The Logic of Voter ID

The voter ID law recently enacted in Pennsylvania and which already operates in other states has occasioned considerable controversy. Although a majority of Americans polled favor the idea that would-be voters should be required to identify themselves with a license or with some other persuasive document, opposition persists. Allow me to express my considered view, which was also the position taken by the Supreme Court in 2002, that there is nothing constitutionally wrong with recent measures taken against voter fraud. They do not single out minorities; and the attempts being made by Attorney General Eric Holder, at the bidding of President Obama, to get the laws rescinded as an extension of the poll tax once used in the South to depress black turnout, are groundless. All that voters are being asked to do is provide evidence that they have a legal right to vote.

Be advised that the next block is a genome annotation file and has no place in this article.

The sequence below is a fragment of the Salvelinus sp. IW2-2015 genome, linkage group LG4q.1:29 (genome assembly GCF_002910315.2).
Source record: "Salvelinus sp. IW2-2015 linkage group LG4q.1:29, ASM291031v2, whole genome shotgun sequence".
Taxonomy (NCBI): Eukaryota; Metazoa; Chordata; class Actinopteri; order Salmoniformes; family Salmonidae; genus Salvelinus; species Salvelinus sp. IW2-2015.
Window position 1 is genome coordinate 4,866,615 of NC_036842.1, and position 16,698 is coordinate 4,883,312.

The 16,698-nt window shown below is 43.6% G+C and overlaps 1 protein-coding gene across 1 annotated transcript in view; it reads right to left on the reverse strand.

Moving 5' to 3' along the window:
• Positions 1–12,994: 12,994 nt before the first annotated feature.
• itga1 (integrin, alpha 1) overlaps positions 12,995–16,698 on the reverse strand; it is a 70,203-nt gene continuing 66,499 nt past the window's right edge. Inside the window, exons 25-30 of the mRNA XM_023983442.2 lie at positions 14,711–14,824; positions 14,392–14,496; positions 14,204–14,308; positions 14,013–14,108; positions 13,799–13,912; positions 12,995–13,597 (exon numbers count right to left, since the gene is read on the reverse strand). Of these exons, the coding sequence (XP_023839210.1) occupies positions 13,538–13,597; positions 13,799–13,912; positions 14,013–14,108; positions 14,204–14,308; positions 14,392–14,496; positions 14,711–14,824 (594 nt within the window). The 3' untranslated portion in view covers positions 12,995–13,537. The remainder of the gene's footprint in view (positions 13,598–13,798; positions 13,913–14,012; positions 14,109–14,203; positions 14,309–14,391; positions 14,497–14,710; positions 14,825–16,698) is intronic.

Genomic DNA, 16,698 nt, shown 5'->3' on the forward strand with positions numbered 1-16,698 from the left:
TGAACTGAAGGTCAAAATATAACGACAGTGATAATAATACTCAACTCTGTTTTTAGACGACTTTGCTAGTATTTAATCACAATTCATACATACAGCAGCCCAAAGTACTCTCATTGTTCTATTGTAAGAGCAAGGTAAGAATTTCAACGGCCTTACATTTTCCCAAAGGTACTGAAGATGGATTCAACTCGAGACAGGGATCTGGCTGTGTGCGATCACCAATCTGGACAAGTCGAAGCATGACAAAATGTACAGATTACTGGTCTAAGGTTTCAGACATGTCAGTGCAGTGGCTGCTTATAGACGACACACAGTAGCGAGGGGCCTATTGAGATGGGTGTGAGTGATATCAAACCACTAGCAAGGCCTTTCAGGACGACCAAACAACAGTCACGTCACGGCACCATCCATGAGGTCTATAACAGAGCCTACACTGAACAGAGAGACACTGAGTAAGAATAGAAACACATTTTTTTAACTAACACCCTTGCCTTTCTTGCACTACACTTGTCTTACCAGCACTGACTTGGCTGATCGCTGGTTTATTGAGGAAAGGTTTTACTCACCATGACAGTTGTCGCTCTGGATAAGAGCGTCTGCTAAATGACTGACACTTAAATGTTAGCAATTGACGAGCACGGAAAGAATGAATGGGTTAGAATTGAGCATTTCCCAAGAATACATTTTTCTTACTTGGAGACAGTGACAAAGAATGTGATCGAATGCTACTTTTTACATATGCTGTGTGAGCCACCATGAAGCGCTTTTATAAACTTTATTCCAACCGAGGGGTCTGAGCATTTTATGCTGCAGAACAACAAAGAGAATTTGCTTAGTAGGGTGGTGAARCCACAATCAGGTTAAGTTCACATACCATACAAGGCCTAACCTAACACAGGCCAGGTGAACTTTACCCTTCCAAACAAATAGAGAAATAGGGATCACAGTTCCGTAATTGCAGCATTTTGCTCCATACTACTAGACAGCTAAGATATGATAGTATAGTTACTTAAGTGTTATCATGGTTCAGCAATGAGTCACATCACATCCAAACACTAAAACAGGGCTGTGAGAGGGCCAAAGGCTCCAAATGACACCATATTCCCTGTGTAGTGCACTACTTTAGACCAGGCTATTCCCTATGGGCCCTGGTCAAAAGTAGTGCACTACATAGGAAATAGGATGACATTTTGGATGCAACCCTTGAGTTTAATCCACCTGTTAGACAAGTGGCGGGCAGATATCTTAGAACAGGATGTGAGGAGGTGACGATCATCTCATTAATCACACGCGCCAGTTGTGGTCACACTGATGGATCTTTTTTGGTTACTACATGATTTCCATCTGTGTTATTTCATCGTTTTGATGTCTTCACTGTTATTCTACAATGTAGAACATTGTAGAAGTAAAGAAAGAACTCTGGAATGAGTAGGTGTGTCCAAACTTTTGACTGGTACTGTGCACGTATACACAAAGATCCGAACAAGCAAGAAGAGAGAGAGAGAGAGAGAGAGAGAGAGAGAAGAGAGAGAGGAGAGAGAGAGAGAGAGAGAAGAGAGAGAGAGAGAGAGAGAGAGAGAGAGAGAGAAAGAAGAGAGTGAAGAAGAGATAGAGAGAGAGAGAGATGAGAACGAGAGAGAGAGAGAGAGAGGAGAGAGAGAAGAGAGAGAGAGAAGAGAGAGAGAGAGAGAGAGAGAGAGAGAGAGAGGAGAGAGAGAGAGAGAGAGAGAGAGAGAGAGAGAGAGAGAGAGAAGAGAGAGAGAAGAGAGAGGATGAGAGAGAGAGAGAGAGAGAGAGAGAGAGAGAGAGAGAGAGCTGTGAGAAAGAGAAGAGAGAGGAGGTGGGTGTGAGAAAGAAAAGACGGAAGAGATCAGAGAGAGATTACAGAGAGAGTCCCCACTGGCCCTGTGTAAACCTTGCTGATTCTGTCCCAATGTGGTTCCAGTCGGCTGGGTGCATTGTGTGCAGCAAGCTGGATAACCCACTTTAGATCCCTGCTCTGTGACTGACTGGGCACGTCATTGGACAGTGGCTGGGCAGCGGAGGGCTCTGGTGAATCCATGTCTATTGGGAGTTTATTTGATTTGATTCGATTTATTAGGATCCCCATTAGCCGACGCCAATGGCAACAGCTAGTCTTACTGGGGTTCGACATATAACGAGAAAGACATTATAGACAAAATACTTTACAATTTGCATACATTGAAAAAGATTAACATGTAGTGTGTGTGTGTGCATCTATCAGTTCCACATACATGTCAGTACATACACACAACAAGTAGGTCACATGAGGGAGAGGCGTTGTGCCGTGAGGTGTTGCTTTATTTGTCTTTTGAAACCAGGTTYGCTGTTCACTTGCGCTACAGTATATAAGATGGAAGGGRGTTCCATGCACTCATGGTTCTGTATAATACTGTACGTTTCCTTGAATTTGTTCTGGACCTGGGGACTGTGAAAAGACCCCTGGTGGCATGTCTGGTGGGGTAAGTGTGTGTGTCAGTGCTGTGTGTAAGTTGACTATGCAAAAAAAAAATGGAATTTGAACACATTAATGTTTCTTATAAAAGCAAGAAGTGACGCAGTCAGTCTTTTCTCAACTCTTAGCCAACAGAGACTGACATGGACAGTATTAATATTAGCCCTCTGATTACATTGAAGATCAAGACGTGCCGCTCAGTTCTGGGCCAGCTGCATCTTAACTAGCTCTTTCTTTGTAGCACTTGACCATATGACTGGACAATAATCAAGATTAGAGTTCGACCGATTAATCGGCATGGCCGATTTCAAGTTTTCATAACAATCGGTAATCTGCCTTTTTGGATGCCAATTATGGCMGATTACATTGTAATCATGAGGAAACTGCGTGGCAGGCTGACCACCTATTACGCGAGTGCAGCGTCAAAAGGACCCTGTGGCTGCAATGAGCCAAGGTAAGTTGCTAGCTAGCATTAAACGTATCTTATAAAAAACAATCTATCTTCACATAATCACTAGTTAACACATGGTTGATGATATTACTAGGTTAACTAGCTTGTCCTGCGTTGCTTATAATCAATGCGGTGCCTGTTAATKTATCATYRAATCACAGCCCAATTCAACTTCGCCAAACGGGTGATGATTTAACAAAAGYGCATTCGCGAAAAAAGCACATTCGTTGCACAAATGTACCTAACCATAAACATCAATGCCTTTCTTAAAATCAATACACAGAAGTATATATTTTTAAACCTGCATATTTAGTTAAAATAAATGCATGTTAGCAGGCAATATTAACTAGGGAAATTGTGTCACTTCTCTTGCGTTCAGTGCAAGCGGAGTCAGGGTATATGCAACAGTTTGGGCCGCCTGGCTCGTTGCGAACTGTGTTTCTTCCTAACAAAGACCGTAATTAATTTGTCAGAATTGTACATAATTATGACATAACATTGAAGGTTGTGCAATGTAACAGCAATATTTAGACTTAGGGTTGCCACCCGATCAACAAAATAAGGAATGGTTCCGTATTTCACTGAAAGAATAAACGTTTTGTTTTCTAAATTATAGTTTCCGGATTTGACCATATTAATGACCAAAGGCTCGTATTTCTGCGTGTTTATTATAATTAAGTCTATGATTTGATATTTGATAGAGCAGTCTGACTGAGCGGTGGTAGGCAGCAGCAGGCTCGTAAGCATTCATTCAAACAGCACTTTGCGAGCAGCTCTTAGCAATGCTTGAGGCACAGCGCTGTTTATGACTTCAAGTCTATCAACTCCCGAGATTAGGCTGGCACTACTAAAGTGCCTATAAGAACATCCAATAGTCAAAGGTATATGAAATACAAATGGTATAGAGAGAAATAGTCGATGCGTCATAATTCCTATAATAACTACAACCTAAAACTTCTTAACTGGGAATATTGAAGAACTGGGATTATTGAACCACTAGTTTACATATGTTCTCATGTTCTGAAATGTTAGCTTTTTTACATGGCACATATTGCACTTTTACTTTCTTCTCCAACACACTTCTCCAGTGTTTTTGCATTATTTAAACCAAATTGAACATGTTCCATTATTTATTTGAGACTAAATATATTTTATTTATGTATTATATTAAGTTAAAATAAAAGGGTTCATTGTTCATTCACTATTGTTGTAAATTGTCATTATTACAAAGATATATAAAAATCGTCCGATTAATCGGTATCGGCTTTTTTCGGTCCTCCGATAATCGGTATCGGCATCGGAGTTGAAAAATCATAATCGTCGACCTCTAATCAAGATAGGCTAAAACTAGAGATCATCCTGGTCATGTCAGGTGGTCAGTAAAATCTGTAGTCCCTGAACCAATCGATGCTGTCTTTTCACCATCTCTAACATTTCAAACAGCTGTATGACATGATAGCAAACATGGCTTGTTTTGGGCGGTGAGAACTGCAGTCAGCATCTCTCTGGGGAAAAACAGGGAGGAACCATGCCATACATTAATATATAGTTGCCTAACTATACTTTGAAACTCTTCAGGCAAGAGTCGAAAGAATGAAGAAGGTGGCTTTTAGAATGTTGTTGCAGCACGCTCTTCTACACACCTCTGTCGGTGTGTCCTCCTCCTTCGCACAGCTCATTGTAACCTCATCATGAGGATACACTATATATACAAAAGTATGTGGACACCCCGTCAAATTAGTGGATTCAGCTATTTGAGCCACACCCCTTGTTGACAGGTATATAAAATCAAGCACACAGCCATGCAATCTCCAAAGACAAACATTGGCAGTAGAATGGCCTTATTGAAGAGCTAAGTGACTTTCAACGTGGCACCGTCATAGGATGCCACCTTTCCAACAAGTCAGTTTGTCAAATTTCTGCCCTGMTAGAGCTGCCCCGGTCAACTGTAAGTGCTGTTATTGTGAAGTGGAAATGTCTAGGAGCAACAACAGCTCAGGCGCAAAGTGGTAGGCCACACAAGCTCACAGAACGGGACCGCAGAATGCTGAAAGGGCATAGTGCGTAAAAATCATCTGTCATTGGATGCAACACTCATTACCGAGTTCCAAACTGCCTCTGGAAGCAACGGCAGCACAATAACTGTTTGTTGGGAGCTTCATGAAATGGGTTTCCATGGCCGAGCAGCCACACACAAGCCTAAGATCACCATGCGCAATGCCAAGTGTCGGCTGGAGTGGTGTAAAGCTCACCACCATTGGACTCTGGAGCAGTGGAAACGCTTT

One counter-argument is that although Republicans may gain in the short run by enacting voter ID laws, they will permanently lose the good will of certain groups. But this is entirely unconvincing.  Those who may be excluded by the laws would never likely vote Republican; and those who have complained the most loudly against the laws are black advocates and Democratic operatives, neither of which group seems to be a promising target for Republican persuasion. Despite recent attempts by Mitt Romney to court the black vote, he will not likely obtain more of it than McCain, who picked up only five percent. Would it pay for Pennsylvania Governor Corbett and other Republican politicians to reject voter ID measures on the grounds that they may alienate those who already decidedly against them?
This is like imagining a situation in which Obama and Holder would refrain from challenging known Christian traditionalists and NRA lobbyists who are improperly registered to vote. The Dems would be fools if they did this. And let me hazard the assumption that those who are criticizing Republican support of the ID measures would not object in the least if the present administration found some legal means of preventing their opponents from voting.

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